Zimbabwe's finance minister Thursday slashed the 2015 growth forecast from 3.2 percent to 1.5 percent after a slump in farm produce due to drought.
"Economic growth is now projected to decelerate to below the original target," Patrick Chinamasa said in his mid-term budget statement to parliament.
"Deceleration in overall economic growth signifies the contribution of agriculture, and the need for drought-proofing the economy given adverse effects of climate change."
Earnings from agriculture, a top contributor to the economy, would decline by 8.2 percent this year, he said.
In November last year Chinamasa projected 3.2 percent economic growth this year up from 3.1 percent in 2014.
Total revenues for this year will be $3.6 billion down from the targeted $3.9 billion while the expenditure will be reduced from $4.1 billion to $4 billion, he said.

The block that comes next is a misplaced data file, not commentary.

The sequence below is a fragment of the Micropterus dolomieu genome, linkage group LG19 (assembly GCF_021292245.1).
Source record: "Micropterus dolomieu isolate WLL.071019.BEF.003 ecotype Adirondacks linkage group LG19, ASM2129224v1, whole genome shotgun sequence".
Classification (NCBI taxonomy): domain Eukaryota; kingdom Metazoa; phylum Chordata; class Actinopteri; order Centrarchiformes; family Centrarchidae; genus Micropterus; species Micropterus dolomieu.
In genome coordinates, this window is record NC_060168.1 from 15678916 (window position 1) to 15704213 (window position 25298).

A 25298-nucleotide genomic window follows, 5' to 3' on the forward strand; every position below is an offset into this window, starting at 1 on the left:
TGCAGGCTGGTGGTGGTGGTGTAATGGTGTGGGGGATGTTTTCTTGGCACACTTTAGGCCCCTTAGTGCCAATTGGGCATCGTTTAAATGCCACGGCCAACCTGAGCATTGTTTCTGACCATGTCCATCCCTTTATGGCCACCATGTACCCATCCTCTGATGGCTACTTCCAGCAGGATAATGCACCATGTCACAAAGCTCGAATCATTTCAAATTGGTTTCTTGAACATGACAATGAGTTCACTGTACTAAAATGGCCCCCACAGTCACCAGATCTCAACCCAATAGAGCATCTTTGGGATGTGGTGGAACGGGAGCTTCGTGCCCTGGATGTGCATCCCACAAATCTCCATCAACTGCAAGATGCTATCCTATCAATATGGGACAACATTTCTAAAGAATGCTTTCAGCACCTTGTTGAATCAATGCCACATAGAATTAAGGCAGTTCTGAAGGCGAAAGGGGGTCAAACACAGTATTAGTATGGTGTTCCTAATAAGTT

The country is also saddled with $8.4 billion in external and internal debts.
Chinamasa said the government was working on reducing its wage bill which takes over 75 percent of the budget to under 40 percent.
But despite the huge bloated wage bill, the country is struggling to pay its 230,000 civil servants and has often had to resort to shifting pay dates for workers, while waiting for money.
Zimbabwe’s economy has been on a downturn for more than a decade with slow growth, low liquidity and high unemployment.
The International Monetary Fund earlier this year said Zimbabwe faced a "difficult" economic outlook.
Laws which require locals to hold majority stakes in all firms are also blamed for scaring off foreign investors.
Chinamasa called on the authorities to create a conducive environment to lure foreign investors.
"We also need to urgently tackle the bureaucratic hurdles that are hindering private sector growth, leading to low rankings in the ease of doing business indices," Chinamasa said.